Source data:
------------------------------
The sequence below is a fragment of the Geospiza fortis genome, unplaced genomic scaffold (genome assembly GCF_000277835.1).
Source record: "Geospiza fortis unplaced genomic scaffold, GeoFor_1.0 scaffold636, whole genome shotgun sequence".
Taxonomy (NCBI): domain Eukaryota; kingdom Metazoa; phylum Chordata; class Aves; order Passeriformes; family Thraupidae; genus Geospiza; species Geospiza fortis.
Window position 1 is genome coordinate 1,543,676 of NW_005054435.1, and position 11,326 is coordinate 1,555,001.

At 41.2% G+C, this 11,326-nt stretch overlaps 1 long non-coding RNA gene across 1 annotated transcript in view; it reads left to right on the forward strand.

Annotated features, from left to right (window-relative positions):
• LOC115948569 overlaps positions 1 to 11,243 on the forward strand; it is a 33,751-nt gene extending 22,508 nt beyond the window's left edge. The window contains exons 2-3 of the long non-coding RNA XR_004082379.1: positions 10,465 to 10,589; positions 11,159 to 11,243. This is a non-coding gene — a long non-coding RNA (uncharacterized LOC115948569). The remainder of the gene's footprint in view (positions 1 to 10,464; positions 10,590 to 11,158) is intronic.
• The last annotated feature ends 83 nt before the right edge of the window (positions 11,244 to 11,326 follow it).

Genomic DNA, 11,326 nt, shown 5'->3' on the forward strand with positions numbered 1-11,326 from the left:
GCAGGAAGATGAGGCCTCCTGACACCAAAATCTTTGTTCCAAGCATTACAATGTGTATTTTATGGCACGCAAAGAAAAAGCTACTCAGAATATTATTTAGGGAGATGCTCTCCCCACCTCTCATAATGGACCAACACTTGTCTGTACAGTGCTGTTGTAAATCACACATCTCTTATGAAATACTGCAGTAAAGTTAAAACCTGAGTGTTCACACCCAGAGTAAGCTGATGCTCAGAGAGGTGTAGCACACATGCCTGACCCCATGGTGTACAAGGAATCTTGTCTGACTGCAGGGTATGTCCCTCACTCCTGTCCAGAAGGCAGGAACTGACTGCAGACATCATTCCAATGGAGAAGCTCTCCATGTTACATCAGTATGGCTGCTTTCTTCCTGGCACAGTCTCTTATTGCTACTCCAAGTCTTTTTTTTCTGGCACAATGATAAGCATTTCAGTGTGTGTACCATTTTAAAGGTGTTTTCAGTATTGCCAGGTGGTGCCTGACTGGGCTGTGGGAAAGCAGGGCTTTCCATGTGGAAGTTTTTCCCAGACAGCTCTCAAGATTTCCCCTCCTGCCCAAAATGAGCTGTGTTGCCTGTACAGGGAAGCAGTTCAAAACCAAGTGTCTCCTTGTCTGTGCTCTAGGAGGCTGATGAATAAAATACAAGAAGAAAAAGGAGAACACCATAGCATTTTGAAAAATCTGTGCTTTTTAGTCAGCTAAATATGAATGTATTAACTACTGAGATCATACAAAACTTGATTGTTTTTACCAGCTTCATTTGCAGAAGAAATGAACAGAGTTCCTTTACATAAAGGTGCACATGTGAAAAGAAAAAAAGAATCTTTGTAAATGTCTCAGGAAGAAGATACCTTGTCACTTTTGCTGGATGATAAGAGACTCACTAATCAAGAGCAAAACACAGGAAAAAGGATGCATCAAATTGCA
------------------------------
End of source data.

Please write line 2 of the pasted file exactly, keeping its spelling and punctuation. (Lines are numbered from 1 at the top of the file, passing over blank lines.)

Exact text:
Source record: "Geospiza fortis unplaced genomic scaffold, GeoFor_1.0 scaffold636, whole genome shotgun sequence".